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Giving Compass' Take:
• As current events bring renewed attention to racial inequity, more resources are available for classrooms to highlight lessons on Juneteenth.
• How can schools enhance Black history curricula across school districts?
• Read more about the history of Juneteenth.
Though Juneteenth is recognized as a state holiday or day of observance in all but three states, the history of the Juneteenth Independence Day, also known as Emancipation Day, is not taught in most schools, according to School Library Journal. The publication’s Twitter poll indicates 90% of respondents who work in schools do not teach students about the holiday. The holiday originated in Texas and is recognized with parades, parties featuring red foods, such as red velvet cake, as well as music and the reading of the Emancipation Proclamation. Among organizations hosting online celebrations this year are the D.C. Public Library, the Brooklyn Public Library and the Juneteenth Music Festival, hosted by DJ Jazzy Jeff.
As educators plan lessons for the next academic year or lead virtual summer enrichment classes, a variety of resources on the holiday are available through Juneteenth.com, as well as ReadWriteThink, Teaching Tolerance and Libguides, School Library Journal reports.
As current events bring renewed attention to racial inequity, the organization Black Lives Matter at School provides curriculum resources to help educators dig deeper and provide students more context in Black history beyond just covering slavery and the Civil Rights Movement. Among the available resources is a starter kit, as well as teaching activities and lesson plans for all grades.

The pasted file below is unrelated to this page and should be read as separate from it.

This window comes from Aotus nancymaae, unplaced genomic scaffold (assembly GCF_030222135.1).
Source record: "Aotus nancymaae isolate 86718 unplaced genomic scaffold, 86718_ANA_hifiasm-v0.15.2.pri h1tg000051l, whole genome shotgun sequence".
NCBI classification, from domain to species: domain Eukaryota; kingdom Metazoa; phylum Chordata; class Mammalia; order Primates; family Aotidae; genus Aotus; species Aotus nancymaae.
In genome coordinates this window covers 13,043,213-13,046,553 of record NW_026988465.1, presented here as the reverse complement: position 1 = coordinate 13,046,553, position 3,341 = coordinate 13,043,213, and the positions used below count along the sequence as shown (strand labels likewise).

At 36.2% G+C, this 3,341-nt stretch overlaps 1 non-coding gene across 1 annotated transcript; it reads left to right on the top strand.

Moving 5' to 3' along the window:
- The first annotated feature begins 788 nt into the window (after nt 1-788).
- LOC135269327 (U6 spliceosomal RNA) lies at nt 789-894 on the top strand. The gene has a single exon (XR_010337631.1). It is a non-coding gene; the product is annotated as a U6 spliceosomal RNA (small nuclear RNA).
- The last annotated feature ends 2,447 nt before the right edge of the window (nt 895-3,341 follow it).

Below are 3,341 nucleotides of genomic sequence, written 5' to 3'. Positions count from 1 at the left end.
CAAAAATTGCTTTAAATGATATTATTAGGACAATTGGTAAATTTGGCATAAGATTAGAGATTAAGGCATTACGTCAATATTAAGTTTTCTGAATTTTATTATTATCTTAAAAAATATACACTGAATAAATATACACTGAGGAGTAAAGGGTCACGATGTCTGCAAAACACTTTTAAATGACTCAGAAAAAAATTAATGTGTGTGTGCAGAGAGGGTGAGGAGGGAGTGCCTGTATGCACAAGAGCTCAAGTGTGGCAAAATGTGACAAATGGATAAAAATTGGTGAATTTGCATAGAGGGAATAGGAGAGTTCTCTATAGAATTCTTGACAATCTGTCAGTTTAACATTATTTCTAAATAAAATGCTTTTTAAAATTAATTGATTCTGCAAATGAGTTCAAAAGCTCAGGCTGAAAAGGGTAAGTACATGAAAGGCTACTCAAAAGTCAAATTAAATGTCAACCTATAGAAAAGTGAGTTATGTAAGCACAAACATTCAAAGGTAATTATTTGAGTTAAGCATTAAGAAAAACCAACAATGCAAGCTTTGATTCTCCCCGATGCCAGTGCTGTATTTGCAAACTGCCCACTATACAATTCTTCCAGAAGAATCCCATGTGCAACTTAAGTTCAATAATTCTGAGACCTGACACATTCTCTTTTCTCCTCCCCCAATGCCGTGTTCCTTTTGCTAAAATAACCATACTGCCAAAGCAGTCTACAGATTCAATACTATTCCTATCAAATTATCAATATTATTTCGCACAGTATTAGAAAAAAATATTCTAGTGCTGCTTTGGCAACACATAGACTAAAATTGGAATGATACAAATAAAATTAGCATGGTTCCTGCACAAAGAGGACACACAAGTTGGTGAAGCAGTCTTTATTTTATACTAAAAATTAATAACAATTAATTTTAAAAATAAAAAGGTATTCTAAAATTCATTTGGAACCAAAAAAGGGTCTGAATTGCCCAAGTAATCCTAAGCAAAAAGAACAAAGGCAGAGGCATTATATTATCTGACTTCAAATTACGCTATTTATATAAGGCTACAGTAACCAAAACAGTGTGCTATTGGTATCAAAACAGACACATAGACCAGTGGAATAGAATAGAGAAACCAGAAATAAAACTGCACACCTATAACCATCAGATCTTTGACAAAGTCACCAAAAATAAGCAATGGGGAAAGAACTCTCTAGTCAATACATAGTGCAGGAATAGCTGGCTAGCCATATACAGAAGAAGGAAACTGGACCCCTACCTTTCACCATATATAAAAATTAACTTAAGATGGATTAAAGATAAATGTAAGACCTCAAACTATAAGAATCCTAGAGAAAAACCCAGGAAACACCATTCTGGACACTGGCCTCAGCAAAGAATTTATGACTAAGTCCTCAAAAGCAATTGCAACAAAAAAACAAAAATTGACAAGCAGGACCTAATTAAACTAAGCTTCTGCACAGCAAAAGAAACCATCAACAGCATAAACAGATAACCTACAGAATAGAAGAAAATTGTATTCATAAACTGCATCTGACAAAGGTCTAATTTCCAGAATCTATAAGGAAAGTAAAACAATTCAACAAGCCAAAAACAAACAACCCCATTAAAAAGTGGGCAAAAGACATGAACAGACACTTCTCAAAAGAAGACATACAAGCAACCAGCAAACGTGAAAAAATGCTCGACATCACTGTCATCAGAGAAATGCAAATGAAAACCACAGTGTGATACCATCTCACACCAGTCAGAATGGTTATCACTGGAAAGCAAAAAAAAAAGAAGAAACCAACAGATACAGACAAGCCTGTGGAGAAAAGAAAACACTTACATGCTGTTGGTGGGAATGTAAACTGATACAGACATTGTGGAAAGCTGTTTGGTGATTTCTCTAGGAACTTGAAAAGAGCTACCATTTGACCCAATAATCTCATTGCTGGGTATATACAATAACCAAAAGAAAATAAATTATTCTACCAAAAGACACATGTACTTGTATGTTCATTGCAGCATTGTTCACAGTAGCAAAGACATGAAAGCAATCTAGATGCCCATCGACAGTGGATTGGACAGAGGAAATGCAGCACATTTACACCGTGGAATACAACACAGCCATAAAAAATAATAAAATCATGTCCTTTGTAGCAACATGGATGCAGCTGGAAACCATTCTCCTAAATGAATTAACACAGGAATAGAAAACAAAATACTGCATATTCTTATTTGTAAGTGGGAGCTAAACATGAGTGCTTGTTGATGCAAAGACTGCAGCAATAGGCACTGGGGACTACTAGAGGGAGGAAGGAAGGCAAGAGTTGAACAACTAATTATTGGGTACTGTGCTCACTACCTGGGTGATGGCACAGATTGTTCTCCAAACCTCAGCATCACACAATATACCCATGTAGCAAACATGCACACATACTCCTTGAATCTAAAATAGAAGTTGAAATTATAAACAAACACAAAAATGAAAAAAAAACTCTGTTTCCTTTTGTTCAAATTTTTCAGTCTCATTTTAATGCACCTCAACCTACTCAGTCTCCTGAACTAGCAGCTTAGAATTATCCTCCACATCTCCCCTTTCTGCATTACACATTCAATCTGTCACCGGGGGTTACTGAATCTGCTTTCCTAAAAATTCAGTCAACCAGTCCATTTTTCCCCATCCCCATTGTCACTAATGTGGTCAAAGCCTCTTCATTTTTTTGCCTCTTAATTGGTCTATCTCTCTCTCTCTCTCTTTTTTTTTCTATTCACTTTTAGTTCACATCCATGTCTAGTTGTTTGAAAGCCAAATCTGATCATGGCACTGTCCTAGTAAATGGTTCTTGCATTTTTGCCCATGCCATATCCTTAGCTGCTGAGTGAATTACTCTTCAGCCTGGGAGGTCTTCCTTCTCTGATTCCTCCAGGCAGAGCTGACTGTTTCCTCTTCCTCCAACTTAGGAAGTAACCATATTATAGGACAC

David Trowbridge, director of African and African-American Studies at Marshall University in Huntington, West Virginia, believes educators should use relevant, local history as a way to appeal to students. Teaching students about relatable historical characters and relevant content gives history more meaning so students should research and uncover their own data, he said. He also suggests using walking tours to bring the past to life.
Read the full article about lack of Black history education by Shawna De La Rosa at Education Dive.